A very cool, overcast and windy morning. I visited a farm auction this morning. Over in the Amish settlement, the widow and family was selling a lot of the farm stuff. The father/farmer had been quite a collector of farm related items. In fact, he was the neighborhood go-to guy when it came to tools, handles, hardware, harness and other repair items. There was a LOT of farm stuff!!! Wagon loads of hand tools and handles. Set after set of harness. Nails, screws, bolts, and other fasteners. Gas lanterns, stoves, and clothes irons. Furniture of all kinds and a dozen or more old treadle sewing machine cabinets. There was really too much to list!! I called my brother and he came to see as well. We agreed that our Dad would really have liked the sale and all the ‘junk boxes’ (they were his specialty and his weakness!). Things were going a little high, due in part to the many grandchildren present who wanted to get some of grandpa’s stuff. It was a good sale and I think the family did well on it.
This evening, I scrambled to find some coverings for the tomato plants I put out yesterday! I don’t think it will frost tonight (maybe tomorrow night), but I didn’t want to take a chance. So now I have a row of buckets and boxes covering the new plantings. In our area, May 10 is the average frost free date, but the early spring has everyone gardening early. I had waited until I thought the danger might be past, but…here we go!
After yesterday’s successful program an Vincennes University Jasper Center, I came home and worked on our garden for this year. I first headed over to the home of an Amish friend who had said I could have all the horse manure and bedding I wanted to shovel! I took him up on it and soon had the better part of a pick up load. His sister also showed me the new colt of one of their driving horses. Back at home, I scattered the manure-straw mixture around my blackberries, blueberries, and raspberries. I also put a bit as mulch around a small plum tree.
Most of the plain manure went on the garden. I then hopped in the jeep and went over to the nearby greenhouse, also run by some Amish friends, to pickup my tomato and pepper plants.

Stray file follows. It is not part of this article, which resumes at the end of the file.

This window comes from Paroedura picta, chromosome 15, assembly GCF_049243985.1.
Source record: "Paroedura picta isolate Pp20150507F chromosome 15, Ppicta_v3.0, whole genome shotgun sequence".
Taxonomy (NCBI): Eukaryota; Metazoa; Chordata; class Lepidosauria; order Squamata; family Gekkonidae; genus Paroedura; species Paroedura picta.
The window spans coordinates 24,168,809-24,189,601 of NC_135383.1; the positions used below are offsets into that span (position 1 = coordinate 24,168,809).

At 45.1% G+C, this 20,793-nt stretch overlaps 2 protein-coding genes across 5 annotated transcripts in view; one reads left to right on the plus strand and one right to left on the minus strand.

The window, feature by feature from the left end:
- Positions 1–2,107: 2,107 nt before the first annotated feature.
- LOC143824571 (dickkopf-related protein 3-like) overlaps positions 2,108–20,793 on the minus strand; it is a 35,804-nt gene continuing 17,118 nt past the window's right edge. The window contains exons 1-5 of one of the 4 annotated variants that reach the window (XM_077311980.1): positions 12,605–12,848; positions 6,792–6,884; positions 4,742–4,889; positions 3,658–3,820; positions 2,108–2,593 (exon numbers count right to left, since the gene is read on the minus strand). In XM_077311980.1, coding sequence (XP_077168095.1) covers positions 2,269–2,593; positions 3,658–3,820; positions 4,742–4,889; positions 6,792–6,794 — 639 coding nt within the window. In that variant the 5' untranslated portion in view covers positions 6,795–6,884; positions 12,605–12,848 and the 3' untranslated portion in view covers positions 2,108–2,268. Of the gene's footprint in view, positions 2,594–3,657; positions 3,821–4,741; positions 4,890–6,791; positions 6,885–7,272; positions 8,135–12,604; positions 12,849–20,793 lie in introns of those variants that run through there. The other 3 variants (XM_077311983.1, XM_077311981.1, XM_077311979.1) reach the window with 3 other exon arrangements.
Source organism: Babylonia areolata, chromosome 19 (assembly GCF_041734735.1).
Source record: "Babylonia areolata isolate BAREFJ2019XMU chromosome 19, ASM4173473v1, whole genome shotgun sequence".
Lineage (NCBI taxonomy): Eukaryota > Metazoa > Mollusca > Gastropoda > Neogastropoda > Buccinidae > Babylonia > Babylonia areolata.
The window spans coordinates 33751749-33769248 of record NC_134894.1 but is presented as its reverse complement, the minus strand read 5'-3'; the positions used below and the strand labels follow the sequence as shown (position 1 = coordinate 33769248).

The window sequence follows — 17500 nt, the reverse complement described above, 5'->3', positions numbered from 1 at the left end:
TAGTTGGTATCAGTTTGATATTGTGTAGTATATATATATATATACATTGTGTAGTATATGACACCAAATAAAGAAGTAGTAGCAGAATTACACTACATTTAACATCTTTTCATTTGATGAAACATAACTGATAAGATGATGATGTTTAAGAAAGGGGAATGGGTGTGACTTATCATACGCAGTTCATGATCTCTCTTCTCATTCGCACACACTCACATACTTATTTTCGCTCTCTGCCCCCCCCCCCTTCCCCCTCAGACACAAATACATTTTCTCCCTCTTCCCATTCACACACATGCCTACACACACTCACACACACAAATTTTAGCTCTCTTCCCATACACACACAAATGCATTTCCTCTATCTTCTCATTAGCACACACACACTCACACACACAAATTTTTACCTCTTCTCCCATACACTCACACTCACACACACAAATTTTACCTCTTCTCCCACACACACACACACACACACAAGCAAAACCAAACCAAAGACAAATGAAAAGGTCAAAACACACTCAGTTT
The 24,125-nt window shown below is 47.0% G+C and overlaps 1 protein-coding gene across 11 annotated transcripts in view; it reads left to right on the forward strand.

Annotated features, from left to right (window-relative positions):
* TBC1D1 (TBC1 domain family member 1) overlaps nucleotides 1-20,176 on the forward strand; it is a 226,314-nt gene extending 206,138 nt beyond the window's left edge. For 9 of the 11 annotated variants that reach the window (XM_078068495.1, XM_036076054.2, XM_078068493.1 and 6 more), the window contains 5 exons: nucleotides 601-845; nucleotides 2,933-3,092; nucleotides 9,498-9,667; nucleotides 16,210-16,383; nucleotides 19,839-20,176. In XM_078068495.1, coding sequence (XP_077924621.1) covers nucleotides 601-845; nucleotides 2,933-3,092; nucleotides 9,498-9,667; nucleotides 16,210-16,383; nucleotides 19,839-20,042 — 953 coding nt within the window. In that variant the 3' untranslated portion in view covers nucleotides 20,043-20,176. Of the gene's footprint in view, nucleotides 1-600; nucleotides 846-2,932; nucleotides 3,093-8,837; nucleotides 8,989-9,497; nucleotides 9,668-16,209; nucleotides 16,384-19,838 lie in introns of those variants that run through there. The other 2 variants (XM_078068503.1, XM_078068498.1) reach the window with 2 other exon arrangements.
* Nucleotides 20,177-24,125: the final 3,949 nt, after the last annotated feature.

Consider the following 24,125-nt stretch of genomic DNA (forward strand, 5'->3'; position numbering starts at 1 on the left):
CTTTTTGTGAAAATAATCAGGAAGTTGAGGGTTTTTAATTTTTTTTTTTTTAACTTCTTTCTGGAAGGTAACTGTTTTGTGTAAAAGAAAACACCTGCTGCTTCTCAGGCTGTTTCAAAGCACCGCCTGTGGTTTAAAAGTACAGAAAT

Back in the garden, I ran the tiller through a couple of times to mix in the manure. Then, I measured off and made holes with the hoe for each of the eighteen tomato plants. A dozen are Celebrity and a half dozen are Viva Italia paste-type tomatoes. These should give us all the tomatoes we need for canning, juicing, and salsa.
I also added eighteen hills of pole beans, sowed five to the hill. I used a variety called Kentucky Blue, a cross between the old standby Kentucky Wonder and the popular Blue Lake (which I was not able to locate seed for). I will head over to our Martin County acres to cut some sassafras poles to use as bean poles.
Four sweet pepper plants and a trio of Jalepeno completed the day’s plantings.
All in all, it was a good day for ‘homesteading’!!
In addition to the program given at VUJC, I recently made a guest appearance on the Backwoods Home Radio program. To reach the podcast, just go to the Backwoods Home Magazine website ( http://www.backwoodshome.com) and click on the BHM Radio Show icon. My portion is on the 07 April program. I came on at about the 82:30 point in the broadcast,
The presentation on “The Self Reliant Homestead” at the Vincennes University Jasper Campus’ Eco Club went great! There was a nice group ranging from students to citizens who had heard the program advertised on the local radio. I hope that I gave them all some inspiration to get going on their own place. The talk went for almost an hour, followed by some good Q&A. The presentation meshed well with VUJC’s Earth Week activities. After all, what is more natural and eco-friendly than a small farm or homestead? I also sold a few copies of The Self-Reliant Homestead. I enjoy selling books on site at an event. It gives me a chance to sign and personalize the book for the buyer.
On Thursday, 19 April, I will be doing a presentation on “The Self Reliant Homestead” at the Vincennes University Jasper Campus (VUJC) in Jasper, Indiana. I hope to introduce some young attendees to the world of homesteading and generally informing them about some DIY information for the smallholder. The program will begin at 12:00 Noon in the New Classroom Building Lecture Hall. The presentation will fit nicely with VUJC’s Earth Week activities. I will also have copies of TSRH available for purchase there.
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